When choosing an adoption plan, there are a variety of options available to ensure that you have an experience you feel comfortable with. Some of those options determine the relationship and presence of a birth parent in the life of her child and his adoptive parents.
There are three common adoption types: open adoption, closed adoption, and semi-open adoption. These options have different levels of communication as determined by birth parents and adoptive parents and sometimes the adoption agency involved.
A closed adoption refers to adoptions where there is no contact. These adoptions still occur but were even more common in generations past. Often, the names and identities are confidential, and there is no contact before or after the child is born.
“Open adoption” is a broad term, but it implies that the birth parents and adoptive family continue contact after the child is placed. This can entail phone calls, video chats, weekly emails, in-person visits, letters, etc. In an open adoption, there is room for change as the child ages or as either the birth parents or adoptive parents see fit. You may begin contact with little contact through letters or texts and gradually work your way up to occasional visits. It’s important in open adoptions to be very, well open about expectations and be consistent in communication.
Then, there are “semi-open adoptions.” Semi-open adoptions are often regulated by a third party and in most cases that third party is the adoption agency. Semi-open adoptions have some conversation, but not often. In many cases, that communication looks like letters or emails sent annually.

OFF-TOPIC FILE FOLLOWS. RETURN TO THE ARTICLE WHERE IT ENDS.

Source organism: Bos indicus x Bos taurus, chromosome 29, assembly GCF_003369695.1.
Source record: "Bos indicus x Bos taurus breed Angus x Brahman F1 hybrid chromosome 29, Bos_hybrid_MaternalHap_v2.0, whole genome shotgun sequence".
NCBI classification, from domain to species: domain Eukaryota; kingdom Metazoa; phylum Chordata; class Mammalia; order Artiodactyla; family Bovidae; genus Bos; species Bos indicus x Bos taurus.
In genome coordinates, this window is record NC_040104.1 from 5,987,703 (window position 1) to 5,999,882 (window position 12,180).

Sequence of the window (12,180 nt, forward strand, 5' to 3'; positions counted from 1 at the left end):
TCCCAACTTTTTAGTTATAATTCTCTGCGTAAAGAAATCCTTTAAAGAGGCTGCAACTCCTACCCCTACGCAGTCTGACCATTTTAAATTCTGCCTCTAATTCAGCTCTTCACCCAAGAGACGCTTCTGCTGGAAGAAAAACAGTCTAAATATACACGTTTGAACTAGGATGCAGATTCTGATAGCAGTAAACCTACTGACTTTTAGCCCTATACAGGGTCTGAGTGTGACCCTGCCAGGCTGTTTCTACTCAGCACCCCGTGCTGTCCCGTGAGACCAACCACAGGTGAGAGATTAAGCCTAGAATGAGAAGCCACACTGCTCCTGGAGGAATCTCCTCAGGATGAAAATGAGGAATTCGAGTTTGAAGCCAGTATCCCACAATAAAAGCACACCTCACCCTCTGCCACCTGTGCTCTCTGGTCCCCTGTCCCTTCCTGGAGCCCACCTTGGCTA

Implementing Different Adoption Plans
My life is full of adoption stories. My sister and I were both adopted, my mom was adopted, my paternal grandmother was adopted, my uncle placed a baby for adoption, my husband has two adopted brothers, and the list continues on and on. I’ve been able to see closed adoptions, very open adoptions, and everything in between. My adoption journey is one of those “in-between” stories. I have loved my semi-open adoption.
I was placed for adoption when I was a mere five days old. When I begin to tell my adoption story, people often (if not always) ask when I found out I was adopted. My somewhat anticlimactic answer is that I always knew. It was important to my parents that I always knew about where I came from and about my birth parents.
My adoptive mom was adopted by her dad when she was a baby, but she didn’t know until she was 13 years old and accidentally stumbled upon a scrapbook she wasn’t allowed to look at. Flipping through the pages, she found a picture of a man holding her on the day she was born.
“Bill is such a good daddy,” an inscription read below the polaroid picture. My mom remembers thinking: “Bill? But my dad’s name is Rod…” After some probing and investigating with her older cousins, she was able to discover that her mom (my grandma) had been married before her dad but when they divorced and my grandma remarried her dad had decided to adopt her.
The inner-turmoil my mom went through at 13 years old was a formative experience. She remembers questioning who she was and feeling lied to. She would look at her siblings who all shared biological parents and feel like she was very different from them. It took years for her to settle into her new reality and for her to finally believe that her dad really did love her as much as her siblings, even if she wasn’t “biologically” his child.
When my parents adopted my older sister, Katelyn, my mom didn’t want her to experience the same thing she had if she found out she was adopted in her teenage years. At night, she would rock Katelyn to sleep and tell her things that her birth mother had written to my parents in a letter the day she was placed in their arms. She had written about how much she loved Katelyn and had hoped that she was doing well and getting loved on by the family she had chosen.